ENVIRONMENTAL SCIENCE PUBLISHED FOR EVERYBODY ROUND THE EARTH
The weather forecast is one of the most popular programmes in radio and television. Sometimes we are not really happy about the information it gives, but we will always watch it again. We would at least like to know if whether we need to use sun cream or take an umbrella and in winter know whether the streets are likely to be slippery. In the 'Basics' section of this topic we explain how weather forms, what high and low pressure zones are, what weatherare, and what the difference between weather and climate is.
Outside of Europe, other phenomena play a more important role in determining the weather than highs, lows and. We will have a look at the global drivers for local weather and explain why it is so different around the world. Before there were climate predictions and forecasters on TV, the topic of weather was no less popular than today. Weather rules have been passed down from one generation to the next. But is there any truth in it?
Changes in our climate are difficult to observe as it is a long term process, which lasts over the span of a lifetime or even generations. An unusually rainy, cool spring or a heat wave in summer does not mean that the climate is changing. What we observe everyday are weather phenomena.
The weather is observed world-wide in a dense network of meteorological stations. If average weather data change over decades we call this a climate change. In this unit we have a look at weather parameters. An important one is the pressure, as the sequence of high and low pressure systems has a strong influence on our weather. We explain how these pressure systems form, howare generated and the type of weather they ususally cause.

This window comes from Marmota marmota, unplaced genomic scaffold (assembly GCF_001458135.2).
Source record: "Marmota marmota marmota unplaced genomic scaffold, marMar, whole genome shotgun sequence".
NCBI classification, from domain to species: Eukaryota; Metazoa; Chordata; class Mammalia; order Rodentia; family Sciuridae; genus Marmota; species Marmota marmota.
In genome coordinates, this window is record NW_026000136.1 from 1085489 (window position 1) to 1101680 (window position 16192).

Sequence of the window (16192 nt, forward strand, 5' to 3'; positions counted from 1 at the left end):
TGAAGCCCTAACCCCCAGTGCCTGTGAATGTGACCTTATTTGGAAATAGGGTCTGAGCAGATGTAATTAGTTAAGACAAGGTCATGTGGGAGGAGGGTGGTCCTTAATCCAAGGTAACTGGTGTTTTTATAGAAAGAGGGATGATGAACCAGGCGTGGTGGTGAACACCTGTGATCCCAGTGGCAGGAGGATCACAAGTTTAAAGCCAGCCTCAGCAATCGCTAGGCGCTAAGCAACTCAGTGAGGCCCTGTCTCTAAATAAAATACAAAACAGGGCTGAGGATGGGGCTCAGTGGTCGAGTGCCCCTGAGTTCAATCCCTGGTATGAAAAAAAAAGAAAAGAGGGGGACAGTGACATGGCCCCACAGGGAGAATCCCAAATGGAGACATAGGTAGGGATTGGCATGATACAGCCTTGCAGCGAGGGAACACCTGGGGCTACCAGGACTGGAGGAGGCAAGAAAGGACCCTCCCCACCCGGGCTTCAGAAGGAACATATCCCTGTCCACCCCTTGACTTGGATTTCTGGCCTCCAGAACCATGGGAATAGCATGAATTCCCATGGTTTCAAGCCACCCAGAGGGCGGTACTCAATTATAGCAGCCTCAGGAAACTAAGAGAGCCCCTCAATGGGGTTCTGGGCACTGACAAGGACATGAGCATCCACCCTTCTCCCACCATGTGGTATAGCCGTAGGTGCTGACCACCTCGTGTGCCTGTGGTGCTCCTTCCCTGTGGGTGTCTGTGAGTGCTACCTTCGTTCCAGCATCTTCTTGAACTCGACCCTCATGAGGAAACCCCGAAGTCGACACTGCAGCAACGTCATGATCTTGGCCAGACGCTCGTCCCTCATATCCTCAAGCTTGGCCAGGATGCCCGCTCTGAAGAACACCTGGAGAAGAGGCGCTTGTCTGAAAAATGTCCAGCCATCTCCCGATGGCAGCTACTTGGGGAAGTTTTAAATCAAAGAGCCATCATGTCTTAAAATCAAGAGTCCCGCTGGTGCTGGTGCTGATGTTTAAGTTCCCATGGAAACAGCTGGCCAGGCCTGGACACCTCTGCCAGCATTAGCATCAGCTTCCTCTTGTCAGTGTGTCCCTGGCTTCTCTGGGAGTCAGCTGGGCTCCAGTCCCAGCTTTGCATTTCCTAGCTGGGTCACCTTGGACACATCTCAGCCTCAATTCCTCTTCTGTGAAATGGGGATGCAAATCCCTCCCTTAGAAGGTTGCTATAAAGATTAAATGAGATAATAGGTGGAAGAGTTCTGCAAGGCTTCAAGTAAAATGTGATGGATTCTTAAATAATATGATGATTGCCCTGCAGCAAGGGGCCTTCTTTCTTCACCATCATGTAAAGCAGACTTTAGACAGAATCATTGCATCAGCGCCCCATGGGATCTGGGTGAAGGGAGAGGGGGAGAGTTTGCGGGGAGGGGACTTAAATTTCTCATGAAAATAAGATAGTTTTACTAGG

Wind power plants, or 'Wind Farms', are, for good reasons, often located close to the sea. When at the seaside we have all felt the seabreeze blowing around our nose and disheveling our hair. But why is the wind at the seaside always so strong? And why there are so often thunderstorms in the mountains on summer afternoons?
Local air circulation and pressure systems define the weather depending on the landscape. However, prevailing wind systems, such as the trade winds over the tropical latitudes, affect the weather over a much larger area. The El Niño effect has an impact on many continents and recurs every few years but irregularly. In this unit we read about air circulation and where and why it occurs on our planet.
Before modernweather forecasting, people whose lives and livelihoods depended on the weather (such as shepherds and fishermen), relied on weather lore to foretell the weather.
These beliefs were passed down from generation to generation and have became part of our different cultures. Lots of weather proverbs are nothing more than familiar rhymes but a few of these sayings do actually have somebasis.